By the time that I had covered this area I was walked out too, so returned to the unit to put my feet up for a while.  Our accommodation was at The Barracks, small group of holiday units resulting from the renovation of old buildings. Very comfortable and well appointed.

The supermarket operates from a historic site.
Richmond Arms Hotel
The western end of Bridge Street, Richmond.

The following morning we left Richmond for Port Arthur under clear blue skies which remained, with a few clouds around the edges, for the rest of the day.

As we neared our destination we stopped to look at some touristy things. At Dunalley we checked out the canal that provides a short cut for smaller boats between Hobart and the east coast and it’s lift bridge. It seems to open on request from the passage making boat. This channel is quite short. The land to the south is almost an island. The protruding section of land that links the Tasman Peninsula to the Tasmanian main land is called the Forestier Peninsula.

The lift bridge on the canal at Dunalley.
The east coast at the northern end of the Tasman Peninsula.

At Eaglehawk Neck, about 20 km further south, the same geographic phenomenon repeats, with Eaglehawk Bay, a long thin inlet from the west, almost joining the ocean at a short and narrow isthmus that leads to the Tasman Peninsula.

Tessellated Pavement at Eaglehawk Neck.

The Tessellated Pavement is reached from a road that turns just before the decent to Eaglehawk Neck, at the end of a drive of about 5 km. It is in the form of a broad shelf of rock that looks like an area of cobble stones.

The natural Tessellated Pavement has the appearance of laid cobblestones.

Tasman Arch and the Devil’s Kitchen are reached by a road that turns to the east after crossing Eaglehawk Neck and follows the ocean coast for another 5 km. The tide was low and the sea flat calm so there was nothing cooking in that kitchen. Because of the calm seas we didn’t worry about the near by blow hole. There would have been nothing to see there.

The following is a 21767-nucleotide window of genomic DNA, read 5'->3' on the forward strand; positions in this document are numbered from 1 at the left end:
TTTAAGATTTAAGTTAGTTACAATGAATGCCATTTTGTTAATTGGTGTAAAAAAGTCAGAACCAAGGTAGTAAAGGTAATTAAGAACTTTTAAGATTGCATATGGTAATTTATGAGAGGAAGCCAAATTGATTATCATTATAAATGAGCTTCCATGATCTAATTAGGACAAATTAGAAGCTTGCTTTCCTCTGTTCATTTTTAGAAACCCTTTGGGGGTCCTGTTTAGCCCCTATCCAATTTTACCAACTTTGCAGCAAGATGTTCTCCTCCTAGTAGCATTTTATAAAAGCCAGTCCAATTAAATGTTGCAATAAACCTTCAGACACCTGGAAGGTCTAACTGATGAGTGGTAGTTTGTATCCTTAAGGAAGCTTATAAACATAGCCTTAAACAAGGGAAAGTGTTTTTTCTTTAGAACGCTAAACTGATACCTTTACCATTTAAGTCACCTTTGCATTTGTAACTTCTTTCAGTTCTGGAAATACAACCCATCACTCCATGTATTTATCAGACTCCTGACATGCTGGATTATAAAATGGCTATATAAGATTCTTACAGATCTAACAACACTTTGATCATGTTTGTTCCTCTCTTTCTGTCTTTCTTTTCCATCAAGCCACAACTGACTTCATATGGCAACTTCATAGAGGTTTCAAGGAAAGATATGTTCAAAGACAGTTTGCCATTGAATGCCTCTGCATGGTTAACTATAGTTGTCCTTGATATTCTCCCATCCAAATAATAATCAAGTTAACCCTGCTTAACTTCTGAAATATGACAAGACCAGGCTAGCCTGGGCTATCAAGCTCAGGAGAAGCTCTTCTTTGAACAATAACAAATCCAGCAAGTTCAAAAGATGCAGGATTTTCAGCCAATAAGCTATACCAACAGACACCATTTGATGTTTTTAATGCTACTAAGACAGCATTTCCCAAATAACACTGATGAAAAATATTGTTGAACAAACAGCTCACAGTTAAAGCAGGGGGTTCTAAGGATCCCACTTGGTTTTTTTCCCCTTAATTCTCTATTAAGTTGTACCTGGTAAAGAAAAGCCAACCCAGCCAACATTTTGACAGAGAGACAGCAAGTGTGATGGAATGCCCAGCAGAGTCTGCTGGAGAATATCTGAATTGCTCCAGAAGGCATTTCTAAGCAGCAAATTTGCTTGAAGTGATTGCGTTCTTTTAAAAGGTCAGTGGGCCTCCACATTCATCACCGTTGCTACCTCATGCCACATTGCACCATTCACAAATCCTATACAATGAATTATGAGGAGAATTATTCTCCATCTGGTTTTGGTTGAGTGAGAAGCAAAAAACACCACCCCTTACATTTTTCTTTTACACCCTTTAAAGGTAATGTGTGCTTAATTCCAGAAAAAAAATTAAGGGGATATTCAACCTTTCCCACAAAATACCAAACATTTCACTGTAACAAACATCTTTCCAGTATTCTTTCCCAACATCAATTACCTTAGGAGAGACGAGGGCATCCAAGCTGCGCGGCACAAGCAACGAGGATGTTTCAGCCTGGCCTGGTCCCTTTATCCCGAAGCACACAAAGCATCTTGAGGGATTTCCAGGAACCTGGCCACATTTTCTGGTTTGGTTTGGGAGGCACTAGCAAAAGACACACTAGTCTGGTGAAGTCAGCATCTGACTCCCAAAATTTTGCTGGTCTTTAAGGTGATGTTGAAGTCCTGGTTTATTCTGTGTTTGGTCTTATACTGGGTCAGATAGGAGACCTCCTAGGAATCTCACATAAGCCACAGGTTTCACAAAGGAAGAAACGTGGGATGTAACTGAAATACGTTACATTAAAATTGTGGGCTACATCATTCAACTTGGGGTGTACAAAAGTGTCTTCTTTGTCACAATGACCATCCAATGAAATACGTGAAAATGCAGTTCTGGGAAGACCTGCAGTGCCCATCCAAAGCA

Tasman Arch from near to the car park. It is only a short walk.

Tasman Arch is best viewed from the water and that was probably how it was first discovered. The view from the land is courtesy of a sink hole that is large enough to allow a reasonable view.

The road to Port Arthur turns west along the southern shore of Eaglehawk Bay for a while and then turns inland and runs across the eastern part of the peninsula to Port Arthur.

Port Arthur Visitor Centre with ruins in the background

We were last at Port Arthur about 45 years ago. The changes are significant. One of the most important is the huge visitor information centre with it’s displays, cafe, restaurant and the ability to handle large numbers of people. Port Arthur is a very popular attraction and included on most package tours to Tasmania’s south.

Our group listening to the guide.
The Penitentiary. The hospital can be seen behind at the right. The Commandant’s house is at the left with the Guard Tower between it and the Penitentiary.

Forty five years ago the portion of the convict prison open to the public was much smaller than it is today. The admission ticket ($32.00 each for seniors) allows two days to see it all. An historical enthusiast would easily spend that much time if they stopped to read all the signs and study the exhibits.  We had but one day and ageing legs. We covered the main penitentiary building and the area furthest from the water, where the separate prison and the asylum are located. We then joined a cruise on Mason Cove and the port of Port Arthur. The cruise is included in the ticketed cost.

The cruise passes the old ship construction slipways, the site of the now nonexistent boys’ prison and the Island of the Dead, the penitentiary cemetery. Visitors may land on the island and be picked up by the next tour boat. We stayed on board and completed the tour before going back to the visitor centre for lunch.

The Island of the Dead cruise boat. The short tour is included in the admission price.
The Island of the Dead, Port Arthur cemetery.

Tour guides tend to emphasise the cruelty to which inmates were subjected, but it happened over 150 years ago and was not abnormal for those times. The intention was to rehabilitate as well as punish. During the life of Port Arthur as a convict settlement, methods changed when existing practices were found not to be working. Unfortunately they were often replaced by something else that didn’t work. Rehabilitation of errant humans is not easy. Western society still has not got it right if re offending rates are any indication.

The Asylum was built in 1868 when it was found that incarceration methods were sending prisoners mad..
The cafe at the Asylum provides an alternative to the walk back to the visitor centre for refreshment.
The Government Gardens
The church at Port Arthur demonstrates the important part that religion played in the reform of prisoners.
Up to 1,100 people would attend church on a normal Sunday.